Destroying or Concealing Evidence Law & Defense
California Penal Code 135
The law on the crime of destroying or concealing evidence is found at Califonia Penal Code section 135.
The law of PC 135
Every person, who, knowing that any book, paper, record, instrument in writing, or other matter or thing, is about to be produced in evidence upon any trial, inquiry, or investigation whatever authoirzed by law, willfully destroys or conceals the same, with itent therby to prevent it from being produced, is guilty of a misdemenaor. [PC 135]
To be found guilty of destroying or concealing evidence pursuant to PC 135 the district attorney will need to prove:
- That the defendant knew that a book, paper, record, instrument in writing, or other matter, was to be produced in evidence upon any trial, inquiry, or investigation, and
- The defendant willfully destroyed or concealed the same, with the intent to prevent it from being produced.
Penalties & Sentence PC 135
The crime of destroying or concealing evidence is charged as a misdemeanor. If found guilty of PC 135 the defendant could face up to 180 days in the county jail as a sentence; however probation sentences are common in misdemeanor crimes.
In some PC 135 cases, the defendant may be allowed to serve an alternative sentence (alternative to jail). Alternative sentences include work release or electronic monitoring.
In addition to any jail sentence, a conviction of PC 135 could lead to other penalties, such as: fines, harsh probation terms, restitution, civil lawsuits, immigration consequences (PC 135 is a moral turpitude crime), negative professional licensing consequences, and more.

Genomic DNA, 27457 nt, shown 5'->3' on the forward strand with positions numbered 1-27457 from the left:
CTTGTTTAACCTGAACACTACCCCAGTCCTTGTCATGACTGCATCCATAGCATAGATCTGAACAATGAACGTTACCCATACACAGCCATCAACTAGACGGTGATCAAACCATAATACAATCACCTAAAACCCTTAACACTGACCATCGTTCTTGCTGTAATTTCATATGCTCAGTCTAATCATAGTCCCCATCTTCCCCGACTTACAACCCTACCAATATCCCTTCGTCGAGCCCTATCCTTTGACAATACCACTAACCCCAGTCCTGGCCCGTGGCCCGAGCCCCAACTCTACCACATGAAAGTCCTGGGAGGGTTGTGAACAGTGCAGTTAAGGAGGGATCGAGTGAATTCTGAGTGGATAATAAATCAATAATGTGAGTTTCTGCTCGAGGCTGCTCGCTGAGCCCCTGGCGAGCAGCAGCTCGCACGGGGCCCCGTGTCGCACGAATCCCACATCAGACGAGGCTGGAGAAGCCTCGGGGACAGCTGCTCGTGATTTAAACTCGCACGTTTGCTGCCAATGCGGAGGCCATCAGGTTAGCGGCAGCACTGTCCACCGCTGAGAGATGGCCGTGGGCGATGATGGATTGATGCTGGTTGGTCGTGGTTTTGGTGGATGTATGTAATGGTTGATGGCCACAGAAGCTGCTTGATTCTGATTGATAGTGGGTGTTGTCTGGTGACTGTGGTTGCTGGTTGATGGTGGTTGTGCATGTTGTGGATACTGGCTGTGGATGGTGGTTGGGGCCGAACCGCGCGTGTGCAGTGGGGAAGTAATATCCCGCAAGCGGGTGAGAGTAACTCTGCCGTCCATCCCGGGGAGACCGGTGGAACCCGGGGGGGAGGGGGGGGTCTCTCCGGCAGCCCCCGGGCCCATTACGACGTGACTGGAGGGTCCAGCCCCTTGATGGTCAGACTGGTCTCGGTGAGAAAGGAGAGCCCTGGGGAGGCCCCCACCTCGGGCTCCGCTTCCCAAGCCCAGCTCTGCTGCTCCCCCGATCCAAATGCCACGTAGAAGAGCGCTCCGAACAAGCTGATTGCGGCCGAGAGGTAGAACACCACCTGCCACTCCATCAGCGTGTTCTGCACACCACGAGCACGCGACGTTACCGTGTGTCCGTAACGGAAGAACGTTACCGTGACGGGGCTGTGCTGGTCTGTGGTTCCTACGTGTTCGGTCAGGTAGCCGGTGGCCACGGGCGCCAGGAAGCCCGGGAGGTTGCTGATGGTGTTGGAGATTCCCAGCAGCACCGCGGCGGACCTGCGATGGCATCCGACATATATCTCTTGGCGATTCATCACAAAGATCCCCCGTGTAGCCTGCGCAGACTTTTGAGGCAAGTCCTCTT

Defenses to Destroying or Concealing Evidence
There is no single defense that fits best to a PC 135 charge. In perhaps most cases, the defense of insufficient evidence to prove guilt is used.
Insufficient evidence simply means that the district attorney is not able to prove beyond a reasonable doubt that the defendant knew the evidence was going to be used in a trial, or that the thing that is considered evidence was not clearly evidence to the defendant. Finally, the DA might not be able to prove that the defenant intentionally destroyed the evidence.
Other common defenses include, mistake of fact, statute of limitations, and coerced confessions.
To learn more about destroying or concealing evidence, or PC 135, contact our criminal defense attorneys today for a free consultation. We are dedicated criminal defense attorneys with successful outcomes. Our office is open everyday, 24hrs a day. Call today!
PC 135 Related Crimes, Include:
- PC 134 Preparing false documentary evidence
- PC 133 Deceiving witness to affect testimony
- PC 132 Offering forged documents, ante-dated book, or altered documents, as genuine
- PC 135.5 Alter evidence regaring public safety officer proceedings
Criminal Defense Trial Attorneys
Destroying or Concealing Documentary Evidence
California Penal Code section 135
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PC 135: Destroying or Concealing Evidence
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